There are a host of challenges the party currently faces, including Sharif’s complete exit from power politics, strained ties with the establishment, probable conviction of the members of Sharif family by an accountability court on corruption charges, defections from the party to arch-rival Imran Khan, as well as several MNAs and MPAs facing NAB inquiries.
The breathless first-year
Throughout its five-year term in power, the PML-N never seemed in a comfortable position.
In the first year of its government, the PTI raked up the issue of alleged massive rigging in the 2013 polls, staging a marathon protest along with PAT chief Dr Tahirul Qadri, demanding resignation of the then premier Nawaz Sharif, but the government however, managed to recover from the losses especially with the help of the PPP.
After Panama Papers surfaced, the opposition, mainly PTI, again adopted aggressive attitude to mount pressure on Nawaz Sharif to stand down and face accountability over charges levelled in the leaks.
The ‘Panama Storm’ that jolted Sharifs
Political storm that begun with the Panama leaks in 2016 continued to haunt the government throughout the year and eventually resulted in the inglorious ouster of former prime minister Nawaz Sharif on July 28, 2017 and later from electoral politics.
Subsequently, Shahid Khaqan Abbasi was elected as new prime minister to head the PML-N government at the Centre for its remaining tenure in office on August 01, 2017.
The PML-N has also took a hit when Balochistan province saw legislators belonging to the governing party rebel and side with the opposition for a vote of no trust in party chief minister Nawab Sanaullah Zehri, prompting him to step down from his office.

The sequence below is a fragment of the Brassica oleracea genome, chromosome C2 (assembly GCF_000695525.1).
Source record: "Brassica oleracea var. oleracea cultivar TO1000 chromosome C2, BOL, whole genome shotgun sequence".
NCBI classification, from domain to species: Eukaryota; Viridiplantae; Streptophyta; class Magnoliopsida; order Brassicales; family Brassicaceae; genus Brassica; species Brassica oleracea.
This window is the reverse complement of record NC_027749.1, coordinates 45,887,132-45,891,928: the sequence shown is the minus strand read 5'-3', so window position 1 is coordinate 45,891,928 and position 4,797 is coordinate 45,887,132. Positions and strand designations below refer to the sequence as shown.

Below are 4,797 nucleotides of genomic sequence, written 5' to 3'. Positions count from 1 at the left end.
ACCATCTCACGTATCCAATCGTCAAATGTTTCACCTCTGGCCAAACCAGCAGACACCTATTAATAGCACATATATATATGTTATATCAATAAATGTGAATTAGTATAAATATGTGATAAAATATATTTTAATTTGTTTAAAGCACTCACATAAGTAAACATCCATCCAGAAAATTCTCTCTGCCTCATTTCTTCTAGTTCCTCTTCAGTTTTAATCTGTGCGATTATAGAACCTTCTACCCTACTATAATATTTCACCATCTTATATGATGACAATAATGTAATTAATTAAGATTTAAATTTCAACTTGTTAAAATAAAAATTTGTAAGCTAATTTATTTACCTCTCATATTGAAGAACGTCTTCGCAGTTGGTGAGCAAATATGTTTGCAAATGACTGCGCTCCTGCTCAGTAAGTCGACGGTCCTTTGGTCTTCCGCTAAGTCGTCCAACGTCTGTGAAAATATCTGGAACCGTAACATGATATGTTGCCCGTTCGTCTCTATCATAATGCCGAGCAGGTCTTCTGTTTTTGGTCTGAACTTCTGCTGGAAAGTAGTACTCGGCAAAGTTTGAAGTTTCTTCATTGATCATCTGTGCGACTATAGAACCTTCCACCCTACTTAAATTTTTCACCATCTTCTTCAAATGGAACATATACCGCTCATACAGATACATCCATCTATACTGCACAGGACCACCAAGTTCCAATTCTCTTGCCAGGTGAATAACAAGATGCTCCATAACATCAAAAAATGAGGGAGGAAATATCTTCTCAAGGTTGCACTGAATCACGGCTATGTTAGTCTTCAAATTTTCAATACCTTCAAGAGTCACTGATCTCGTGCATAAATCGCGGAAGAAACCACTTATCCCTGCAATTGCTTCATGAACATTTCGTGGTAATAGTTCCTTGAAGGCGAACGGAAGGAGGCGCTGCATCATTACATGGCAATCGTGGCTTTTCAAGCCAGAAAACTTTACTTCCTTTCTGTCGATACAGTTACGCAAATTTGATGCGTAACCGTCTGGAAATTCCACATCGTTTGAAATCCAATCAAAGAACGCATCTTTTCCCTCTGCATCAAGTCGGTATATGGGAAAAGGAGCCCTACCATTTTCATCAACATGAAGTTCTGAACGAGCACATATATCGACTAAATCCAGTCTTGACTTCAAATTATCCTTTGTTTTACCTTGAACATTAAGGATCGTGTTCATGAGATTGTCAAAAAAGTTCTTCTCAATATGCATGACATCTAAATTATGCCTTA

The change of the command came amid widespread speculations that the Balochistan Assembly will be dissolved ahead of the senate elections held in March this year to deprive the PML-N of gaining control of the upper house of Parliament.
The PML-N replaced the Pakistan Peoples Party as the single biggest party in the Senate in March 3 polls marred by allegations of horse-trading.
A little known politician from a remote part of the southwestern Balochistan province, beat the PML-N candidate Raja Zafarul Haq to clinch the coveted post of the Chairman of the Senate.
Of late, the former premier sparked a controversy with his remarks about the November 2008 Mumbai attacks, which made headlines in Pakistan and abroad.
The assertions were of such a serious nature that the National Security Committee, the country’s top civil-military body, had to meet to decry them as misleading and fallacious.
Last month, Foreign Minister Khawaja Asif, a close aide of Sharif, was removed from office by the Islamabad High Court for “not being honest” under a constitutional provision that had also led to Sharif’s ouster from the office. The court decision to disqualify a political heavyweight, hit the ruling party hard.
Dissidents take the spotlight
There are also voices of dissent within the party against the former premier’s hard-hitting criticism of the judiciary and strained ties with the defence establishment. Much-talked about succession battle and rifts between the Nawaz’s side of family and Shehbaz’s side of family also weighed heavily on the party.
While Nawaz Sharif’s disqualification as premier and then party president blocked his chances of return to the electoral politics- the popular tide seems to be on his side.
Sharif and his daughter Maryam Nawaz draw huge crowds in their rallies, mainly in their power-base of Punjab. Their popular appeal rests on the anti-judiciary rhetoric for sending him packing.
Despite the challenges, the party seems confident about election victory and believes it has much to its credit by way of its performance.
At the same time, it casts doubt over fairness of the next election, pointing towards alleged role of the ‘powers that be’ to block its chances of triumph.